Innovations Insights: Brands Can’t Be Copied

Do you ever find yourself talking with customers about pricing too much? Do you find yourself defending your position even though the profit margins are lower than you would like?

There is a reason that customers pay more for brand items.

Quality is Eventually Cheaper than a Quantity

Recently a Reebok customer told this story about how she grew up in cheap shoes. The shoes made her feet hurt; the shoes fell apart after a few weeks.

Then she got her first pair of Reeboks. And the pain went away, and the shoes lasted for years.

The repeat purchasing of the cheap shoes could have very well cost more than the purchase of one pair of Reeboks.

We have mentioned a few times now how important it is to position yourself as a brand in your industry. There are multiple ways to do that.

But today, I would like to touch on why it matters. Well, one reason anyway.


Brands Can’t Be Copied

Brands can’t be copied, but services can.

The minute you start talking about the line items or generic deliverables you provide, you instantly set yourself up for competition to start copying you.

We have client that strictly deals in commodities for the food industry. So basically, if the lettuce is not wilted and the carrots aren’t rotten when the shipment arrives, then all is well.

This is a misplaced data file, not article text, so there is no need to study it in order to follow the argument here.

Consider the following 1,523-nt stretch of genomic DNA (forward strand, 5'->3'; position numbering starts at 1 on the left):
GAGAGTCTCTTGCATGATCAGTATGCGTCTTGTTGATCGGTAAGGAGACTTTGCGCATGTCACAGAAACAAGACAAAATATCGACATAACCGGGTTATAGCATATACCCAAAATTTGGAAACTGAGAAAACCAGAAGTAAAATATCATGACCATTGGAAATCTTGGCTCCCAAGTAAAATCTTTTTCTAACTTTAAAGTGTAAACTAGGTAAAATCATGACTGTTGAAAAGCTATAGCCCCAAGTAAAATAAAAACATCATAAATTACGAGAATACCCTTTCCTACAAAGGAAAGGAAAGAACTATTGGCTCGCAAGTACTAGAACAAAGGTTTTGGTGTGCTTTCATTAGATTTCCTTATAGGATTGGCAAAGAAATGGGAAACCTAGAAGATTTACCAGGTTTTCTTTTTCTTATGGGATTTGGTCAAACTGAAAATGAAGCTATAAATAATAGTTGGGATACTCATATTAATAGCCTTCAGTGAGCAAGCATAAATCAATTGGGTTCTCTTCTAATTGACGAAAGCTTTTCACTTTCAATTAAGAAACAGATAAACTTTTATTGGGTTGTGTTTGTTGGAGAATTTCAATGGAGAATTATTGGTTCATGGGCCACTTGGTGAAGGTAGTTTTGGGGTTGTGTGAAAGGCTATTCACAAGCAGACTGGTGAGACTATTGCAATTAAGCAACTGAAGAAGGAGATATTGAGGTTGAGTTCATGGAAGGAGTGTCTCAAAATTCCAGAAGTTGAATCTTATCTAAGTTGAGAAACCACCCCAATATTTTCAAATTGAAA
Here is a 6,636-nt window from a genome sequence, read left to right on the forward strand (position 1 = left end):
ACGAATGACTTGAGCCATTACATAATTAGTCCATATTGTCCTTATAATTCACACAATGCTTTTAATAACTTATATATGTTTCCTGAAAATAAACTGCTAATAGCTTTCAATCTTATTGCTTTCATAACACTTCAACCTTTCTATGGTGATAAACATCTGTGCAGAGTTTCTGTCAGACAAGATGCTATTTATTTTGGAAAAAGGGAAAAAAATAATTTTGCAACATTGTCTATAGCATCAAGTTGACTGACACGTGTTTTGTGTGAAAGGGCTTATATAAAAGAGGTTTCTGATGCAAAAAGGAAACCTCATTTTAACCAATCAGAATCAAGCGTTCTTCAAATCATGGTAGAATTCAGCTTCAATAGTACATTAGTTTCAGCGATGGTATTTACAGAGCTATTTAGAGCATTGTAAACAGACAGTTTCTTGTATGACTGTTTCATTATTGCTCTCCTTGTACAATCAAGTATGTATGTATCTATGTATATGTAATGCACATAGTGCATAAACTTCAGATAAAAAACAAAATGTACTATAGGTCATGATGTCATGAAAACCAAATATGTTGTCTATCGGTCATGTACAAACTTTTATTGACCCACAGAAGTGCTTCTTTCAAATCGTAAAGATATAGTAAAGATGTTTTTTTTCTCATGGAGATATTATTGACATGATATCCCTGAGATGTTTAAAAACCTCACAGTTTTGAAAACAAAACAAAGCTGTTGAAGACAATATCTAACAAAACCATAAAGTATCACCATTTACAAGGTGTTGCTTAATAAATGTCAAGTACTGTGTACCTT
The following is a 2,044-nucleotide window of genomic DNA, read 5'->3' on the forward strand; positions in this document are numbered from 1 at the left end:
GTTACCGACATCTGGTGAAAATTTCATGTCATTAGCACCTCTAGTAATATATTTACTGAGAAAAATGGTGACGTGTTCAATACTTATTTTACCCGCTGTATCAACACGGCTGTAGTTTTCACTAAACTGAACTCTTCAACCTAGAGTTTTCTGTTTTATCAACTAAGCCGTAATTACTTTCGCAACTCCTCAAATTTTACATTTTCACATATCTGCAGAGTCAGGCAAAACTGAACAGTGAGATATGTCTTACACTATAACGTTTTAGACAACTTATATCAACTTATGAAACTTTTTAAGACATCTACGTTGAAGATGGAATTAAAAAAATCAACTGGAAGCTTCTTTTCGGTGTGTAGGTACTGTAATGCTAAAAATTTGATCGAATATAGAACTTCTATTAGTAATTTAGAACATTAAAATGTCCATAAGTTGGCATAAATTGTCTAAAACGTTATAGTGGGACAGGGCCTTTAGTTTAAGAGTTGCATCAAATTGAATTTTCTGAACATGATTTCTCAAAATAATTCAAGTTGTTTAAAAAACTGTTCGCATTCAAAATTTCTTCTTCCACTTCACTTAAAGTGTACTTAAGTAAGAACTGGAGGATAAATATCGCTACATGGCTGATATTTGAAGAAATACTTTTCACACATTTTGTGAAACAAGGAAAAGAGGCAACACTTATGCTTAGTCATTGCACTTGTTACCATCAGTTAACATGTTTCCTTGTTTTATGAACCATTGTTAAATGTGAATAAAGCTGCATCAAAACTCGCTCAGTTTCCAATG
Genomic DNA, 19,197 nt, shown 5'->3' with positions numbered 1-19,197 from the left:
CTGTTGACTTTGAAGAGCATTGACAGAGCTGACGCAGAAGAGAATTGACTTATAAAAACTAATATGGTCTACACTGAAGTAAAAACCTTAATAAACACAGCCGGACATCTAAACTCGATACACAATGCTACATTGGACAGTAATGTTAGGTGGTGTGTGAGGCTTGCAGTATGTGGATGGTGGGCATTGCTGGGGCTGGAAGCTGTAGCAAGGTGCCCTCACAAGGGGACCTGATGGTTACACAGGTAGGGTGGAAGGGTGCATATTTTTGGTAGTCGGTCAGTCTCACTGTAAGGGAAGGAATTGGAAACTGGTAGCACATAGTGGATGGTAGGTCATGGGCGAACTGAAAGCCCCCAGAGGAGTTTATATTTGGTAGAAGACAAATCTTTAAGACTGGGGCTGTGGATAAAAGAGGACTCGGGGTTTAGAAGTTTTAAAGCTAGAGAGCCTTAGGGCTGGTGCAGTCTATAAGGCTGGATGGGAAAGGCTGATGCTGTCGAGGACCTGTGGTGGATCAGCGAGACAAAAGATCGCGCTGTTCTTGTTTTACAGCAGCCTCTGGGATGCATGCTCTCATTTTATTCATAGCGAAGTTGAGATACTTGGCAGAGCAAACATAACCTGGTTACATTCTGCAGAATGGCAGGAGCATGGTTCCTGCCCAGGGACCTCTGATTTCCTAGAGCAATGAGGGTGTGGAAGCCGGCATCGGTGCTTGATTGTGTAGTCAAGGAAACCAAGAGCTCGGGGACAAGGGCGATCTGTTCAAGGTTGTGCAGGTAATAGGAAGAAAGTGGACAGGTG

The only problem with this concept is when there are 10 other competitors that can promise that exact same thing. Then, our client starts to compete on price, which is a race to the bottom.

Now, let’s examine a stronger scenario.

Same client, same lettuce, same carrots. Only this time, the conversation is not about the deliverables. It’s what happens when that restaurant’s order is messed up.

Well, in our client’s scenario, her cell phone rings and things get fixed right then.

When this idea gets communicated, she then has a brand. The likelihood of that promise being copied is very small compared to the first scenario.

So, evaluate your marketing material. Is your message about the carrots or the promise?

How often do you present your product as just a thing without a promise attached to it?